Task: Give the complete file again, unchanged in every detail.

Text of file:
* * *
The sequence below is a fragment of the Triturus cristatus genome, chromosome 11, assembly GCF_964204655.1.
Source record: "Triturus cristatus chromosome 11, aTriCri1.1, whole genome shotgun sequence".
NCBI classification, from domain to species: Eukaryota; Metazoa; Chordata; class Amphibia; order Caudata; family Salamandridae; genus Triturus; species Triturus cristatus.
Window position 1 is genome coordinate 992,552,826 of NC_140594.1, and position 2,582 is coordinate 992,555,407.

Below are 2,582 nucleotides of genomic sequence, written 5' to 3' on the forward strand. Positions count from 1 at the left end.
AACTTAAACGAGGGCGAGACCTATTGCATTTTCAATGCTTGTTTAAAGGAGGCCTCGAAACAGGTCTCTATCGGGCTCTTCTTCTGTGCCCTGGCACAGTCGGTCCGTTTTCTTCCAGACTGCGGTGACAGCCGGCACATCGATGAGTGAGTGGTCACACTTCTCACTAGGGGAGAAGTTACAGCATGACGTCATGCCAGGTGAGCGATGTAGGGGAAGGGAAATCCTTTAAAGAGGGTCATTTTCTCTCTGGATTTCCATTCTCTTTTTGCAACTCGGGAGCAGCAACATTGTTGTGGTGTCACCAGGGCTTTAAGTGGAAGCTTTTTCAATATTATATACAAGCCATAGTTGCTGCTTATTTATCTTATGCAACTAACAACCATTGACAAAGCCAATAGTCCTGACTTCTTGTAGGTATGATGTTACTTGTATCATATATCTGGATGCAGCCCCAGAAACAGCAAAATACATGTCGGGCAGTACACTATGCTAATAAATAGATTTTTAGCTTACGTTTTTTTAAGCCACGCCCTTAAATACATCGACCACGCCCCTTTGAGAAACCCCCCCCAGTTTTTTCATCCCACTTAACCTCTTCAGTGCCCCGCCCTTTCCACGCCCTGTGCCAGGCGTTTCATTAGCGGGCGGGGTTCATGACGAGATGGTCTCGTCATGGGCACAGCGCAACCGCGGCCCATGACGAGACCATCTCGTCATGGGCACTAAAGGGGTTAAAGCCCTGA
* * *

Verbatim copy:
The sequence below is a fragment of the Triturus cristatus genome, chromosome 11, assembly GCF_964204655.1.
Source record: "Triturus cristatus chromosome 11, aTriCri1.1, whole genome shotgun sequence".
NCBI classification, from domain to species: Eukaryota; Metazoa; Chordata; class Amphibia; order Caudata; family Salamandridae; genus Triturus; species Triturus cristatus.
Window position 1 is genome coordinate 992,552,826 of NC_140594.1, and position 2,582 is coordinate 992,555,407.

Below are 2,582 nucleotides of genomic sequence, written 5' to 3' on the forward strand. Positions count from 1 at the left end.
AACTTAAACGAGGGCGAGACCTATTGCATTTTCAATGCTTGTTTAAAGGAGGCCTCGAAACAGGTCTCTATCGGGCTCTTCTTCTGTGCCCTGGCACAGTCGGTCCGTTTTCTTCCAGACTGCGGTGACAGCCGGCACATCGATGAGTGAGTGGTCACACTTCTCACTAGGGGAGAAGTTACAGCATGACGTCATGCCAGGTGAGCGATGTAGGGGAAGGGAAATCCTTTAAAGAGGGTCATTTTCTCTCTGGATTTCCATTCTCTTTTTGCAACTCGGGAGCAGCAACATTGTTGTGGTGTCACCAGGGCTTTAAGTGGAAGCTTTTTCAATATTATATACAAGCCATAGTTGCTGCTTATTTATCTTATGCAACTAACAACCATTGACAAAGCCAATAGTCCTGACTTCTTGTAGGTATGATGTTACTTGTATCATATATCTGGATGCAGCCCCAGAAACAGCAAAATACATGTCGGGCAGTACACTATGCTAATAAATAGATTTTTAGCTTACGTTTTTTTAAGCCACGCCCTTAAATACATCGACCACGCCCCTTTGAGAAACCCCCCCCAGTTTTTTCATCCCACTTAACCTCTTCAGTGCCCCGCCCTTTCCACGCCCTGTGCCAGGCGTTTCATTAGCGGGCGGGGTTCATGACGAGATGGTCTCGTCATGGGCACAGCGCAACCGCGGCCCATGACGAGACCATCTCGTCATGGGCACTAAAGGGGTTAAAGCCCTGA